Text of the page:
crisis management, crisis self-efficacy, counselor preparation, supervision
Clinical Supervision, Counseling, Mental Health Counseling
Counselors frequently encounter crises in practice with various factors shaping crisis management. However, limited preparation and training combined with personal and situational characteristics affect a counselors’ ability to properly handle a crisis. The purpose of the present study was to identify factors that could potentially affect the ability to handle a crisis in session among counselors-in-training and add to the understanding of self-efficacy in crisis counseling. The study consisted of participants enrolled in a practicum pre-service course in a CACREP accredited program. Results were analyzed through a narrative research approach, specifically a categorical-content narrative analysis, theory-driven thematic analysis and cross-case analysis was used to compare and contrast each point to identify common themes. Four predefined source of self-efficacy themes identified were performance experience, vicarious performances, verbal persuasion, and imaginal performance as well as three themes derived from narrative analysis: crisis management, practice self-care, and personal characteristics. Findings indicated participants’ exposure to a crisis in a counseling session demonstrated increases in perceived ability to effectively manage and work with a client experiencing a crisis. Participants, who attended to a real or fictional crisis, expressed a positive impact on their crisis counseling self-efficacy. Implications for counselor education and practitioners are discussed.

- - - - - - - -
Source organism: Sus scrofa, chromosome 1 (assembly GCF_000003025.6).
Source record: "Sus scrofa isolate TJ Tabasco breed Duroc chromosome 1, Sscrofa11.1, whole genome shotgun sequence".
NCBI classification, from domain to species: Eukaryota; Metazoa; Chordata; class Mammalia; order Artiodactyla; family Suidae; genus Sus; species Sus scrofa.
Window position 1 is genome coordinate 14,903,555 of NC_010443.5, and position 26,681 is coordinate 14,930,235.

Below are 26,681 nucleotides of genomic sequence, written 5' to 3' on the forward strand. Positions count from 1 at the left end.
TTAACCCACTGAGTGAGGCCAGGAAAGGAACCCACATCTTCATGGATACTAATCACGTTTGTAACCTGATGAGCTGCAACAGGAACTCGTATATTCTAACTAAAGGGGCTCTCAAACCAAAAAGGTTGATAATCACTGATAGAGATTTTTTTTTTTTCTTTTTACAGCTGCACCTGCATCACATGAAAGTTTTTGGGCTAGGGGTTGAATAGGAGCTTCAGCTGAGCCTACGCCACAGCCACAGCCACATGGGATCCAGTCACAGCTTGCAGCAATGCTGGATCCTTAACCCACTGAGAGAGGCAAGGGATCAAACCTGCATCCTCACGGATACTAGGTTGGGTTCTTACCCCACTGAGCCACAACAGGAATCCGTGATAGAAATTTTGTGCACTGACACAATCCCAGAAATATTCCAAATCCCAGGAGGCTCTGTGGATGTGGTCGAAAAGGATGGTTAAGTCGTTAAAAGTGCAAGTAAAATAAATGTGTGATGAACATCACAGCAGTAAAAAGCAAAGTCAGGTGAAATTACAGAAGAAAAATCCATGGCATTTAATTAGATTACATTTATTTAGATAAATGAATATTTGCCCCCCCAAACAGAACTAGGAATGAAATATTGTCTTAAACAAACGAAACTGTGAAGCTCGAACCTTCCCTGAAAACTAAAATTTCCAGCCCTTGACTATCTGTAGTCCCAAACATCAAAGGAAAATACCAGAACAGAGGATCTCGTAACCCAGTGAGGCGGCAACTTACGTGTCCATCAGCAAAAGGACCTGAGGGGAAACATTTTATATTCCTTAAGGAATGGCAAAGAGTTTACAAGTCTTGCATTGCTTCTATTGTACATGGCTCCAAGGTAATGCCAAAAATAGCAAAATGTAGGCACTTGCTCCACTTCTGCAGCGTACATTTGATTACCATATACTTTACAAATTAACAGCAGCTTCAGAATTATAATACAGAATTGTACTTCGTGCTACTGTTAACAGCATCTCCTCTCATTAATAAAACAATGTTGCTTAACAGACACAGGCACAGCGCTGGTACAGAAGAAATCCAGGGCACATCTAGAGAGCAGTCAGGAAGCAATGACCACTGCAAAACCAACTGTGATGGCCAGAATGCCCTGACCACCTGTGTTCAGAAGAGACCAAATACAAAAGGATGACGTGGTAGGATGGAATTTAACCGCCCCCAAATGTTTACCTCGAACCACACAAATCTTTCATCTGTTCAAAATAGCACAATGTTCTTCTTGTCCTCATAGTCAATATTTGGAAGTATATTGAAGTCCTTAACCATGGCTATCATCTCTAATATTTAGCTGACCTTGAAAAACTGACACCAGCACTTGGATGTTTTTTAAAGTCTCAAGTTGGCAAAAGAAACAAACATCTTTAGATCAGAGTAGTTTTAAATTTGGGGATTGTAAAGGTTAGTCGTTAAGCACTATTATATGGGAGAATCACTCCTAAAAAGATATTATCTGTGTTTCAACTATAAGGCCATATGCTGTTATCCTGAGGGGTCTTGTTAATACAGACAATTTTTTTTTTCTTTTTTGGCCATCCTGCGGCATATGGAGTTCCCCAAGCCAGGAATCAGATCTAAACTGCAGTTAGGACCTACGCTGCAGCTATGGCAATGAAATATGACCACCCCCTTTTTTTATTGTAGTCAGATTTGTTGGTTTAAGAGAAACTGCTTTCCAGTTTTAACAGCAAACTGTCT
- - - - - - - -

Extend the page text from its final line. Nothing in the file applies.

Castillo, Y. A., Cartwright, J., Greaves, M., & Maniss, S. (2023). Let’s practice: Shaping crisis management of preservice counseling professionals. Journal of Counselor Preparation and Supervision, 17(2). Retrieved from https://digitalcommons.sacredheart.edu/jcps/vol17/iss2/1